Wed, 30 January 2013
There are some songs in the vast Hawaiian canon that are too rarely heard and even less often recorded. While there are Hawaiian standards that have been recored literally dozens of times, if we scour the song folios dating back 100 years, some of the most beautiful lyrics and melodies have been recorded a scant once or twice. Many have never been recorded at all.
The contribution of Charles E. King - whose birthday would have been celebrated yesterday - as composer, collector, and publisher of Hawaiian songs cannot be underestimated and cannot be covered in a blog post or even a week’s worth of blog posts. So we will return to his legacy when time and space permit. But for now, suffice it to say that King published at least two invaluable folios of Hawaiian songs. Both titled as “King’s Songs of Hawaii,” they are referred to affectionately by Hawaiians by the color of their covers - the “Blue Book” and the “Green Book.” “Ka Hana Ia A Ke Aloha” is one of these lovely oft forgotten King compositions.
Another out of print classic by Kihei Brown - whose birthday we also celebrate today - is the Hula Records release “Right On Keia” on which Kihei and his trio give us a stirring rendition of “Ka Hana Ia A Ke Aloha.” As I listen, I am looking at the score of “Ka Hana Ia A Ke Aloha” in my 1950 edition of King’s “Green Book,” and the “stirring” is more the work of the composer than the trio who reproduce the composer’s intentions pretty faithfully. One might think that the dramatic changes in tempo are a feature of the arrangement. But the score indicates that the tempo changes are a feature of the composition - interpreted just as King notated them in the score. It is these tempo changes that create the “drama” in what is otherwise a vaudevillian chord sturcture.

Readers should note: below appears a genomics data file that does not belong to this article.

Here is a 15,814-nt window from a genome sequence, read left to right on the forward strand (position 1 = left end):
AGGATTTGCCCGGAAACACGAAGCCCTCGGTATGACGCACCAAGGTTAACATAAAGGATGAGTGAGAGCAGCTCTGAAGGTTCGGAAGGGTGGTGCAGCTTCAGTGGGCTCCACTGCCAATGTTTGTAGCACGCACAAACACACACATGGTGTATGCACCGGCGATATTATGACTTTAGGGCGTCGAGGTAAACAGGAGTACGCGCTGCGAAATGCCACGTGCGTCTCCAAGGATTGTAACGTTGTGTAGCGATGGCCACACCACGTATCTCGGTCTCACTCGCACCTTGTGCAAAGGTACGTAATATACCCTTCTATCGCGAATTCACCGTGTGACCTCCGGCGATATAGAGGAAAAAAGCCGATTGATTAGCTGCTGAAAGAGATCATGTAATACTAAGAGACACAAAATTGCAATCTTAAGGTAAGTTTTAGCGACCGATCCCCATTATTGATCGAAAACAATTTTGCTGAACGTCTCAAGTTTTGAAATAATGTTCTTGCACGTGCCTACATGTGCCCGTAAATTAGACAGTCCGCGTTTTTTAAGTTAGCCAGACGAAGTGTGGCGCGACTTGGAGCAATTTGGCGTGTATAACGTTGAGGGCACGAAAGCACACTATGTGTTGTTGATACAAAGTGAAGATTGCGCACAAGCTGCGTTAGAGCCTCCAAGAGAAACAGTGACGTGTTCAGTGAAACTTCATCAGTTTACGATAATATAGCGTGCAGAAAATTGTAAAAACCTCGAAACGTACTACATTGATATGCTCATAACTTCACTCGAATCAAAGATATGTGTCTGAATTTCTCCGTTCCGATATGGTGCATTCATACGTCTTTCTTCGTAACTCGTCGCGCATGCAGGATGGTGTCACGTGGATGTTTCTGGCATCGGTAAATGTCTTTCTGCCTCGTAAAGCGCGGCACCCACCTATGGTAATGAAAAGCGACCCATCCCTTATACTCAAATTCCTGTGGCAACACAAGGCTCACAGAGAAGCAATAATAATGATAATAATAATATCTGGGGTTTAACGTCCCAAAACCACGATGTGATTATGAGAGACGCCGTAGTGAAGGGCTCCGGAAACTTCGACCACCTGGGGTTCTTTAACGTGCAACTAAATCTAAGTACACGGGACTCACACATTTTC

Kihei Brown’s version of this song was the only one to be heard for more than 40 years. But then enter the young Hawaiian music group known as ‘Ale’a who recorded “Ka Hana Ia A Ke Aloha” for only the second time for their 2004 CD “Kaulupono.” Who is to say whether or not the gentlemen of ‘Ale’a ever saw the Charles E. King score of the song? So we are left to ponder whether their stirring rendition is the result of faithfully adhering to the score or following the recorded example set by Kihei Brown and his trio 40 years earlier. (Because Hawaiian music is part of a larger oral tradition, many Hawaiian songs are handed down simply by hearing and repeating rather than by the printed sheet music - which in many cases does not even exist.) In either case, the group recognizes the vaudevillian character of the chord changes and plays them up with the addition of the piano - ably handled by Aaron Sala in the unique tradition of Hawaiian-style piano discussed here previously.
What better way to connect past and present then hearing two versions of the same song by two different artists recorded nearly 40 years apart? And what better way to celebrate the birthdays of Kihei Brown and Charles E. King?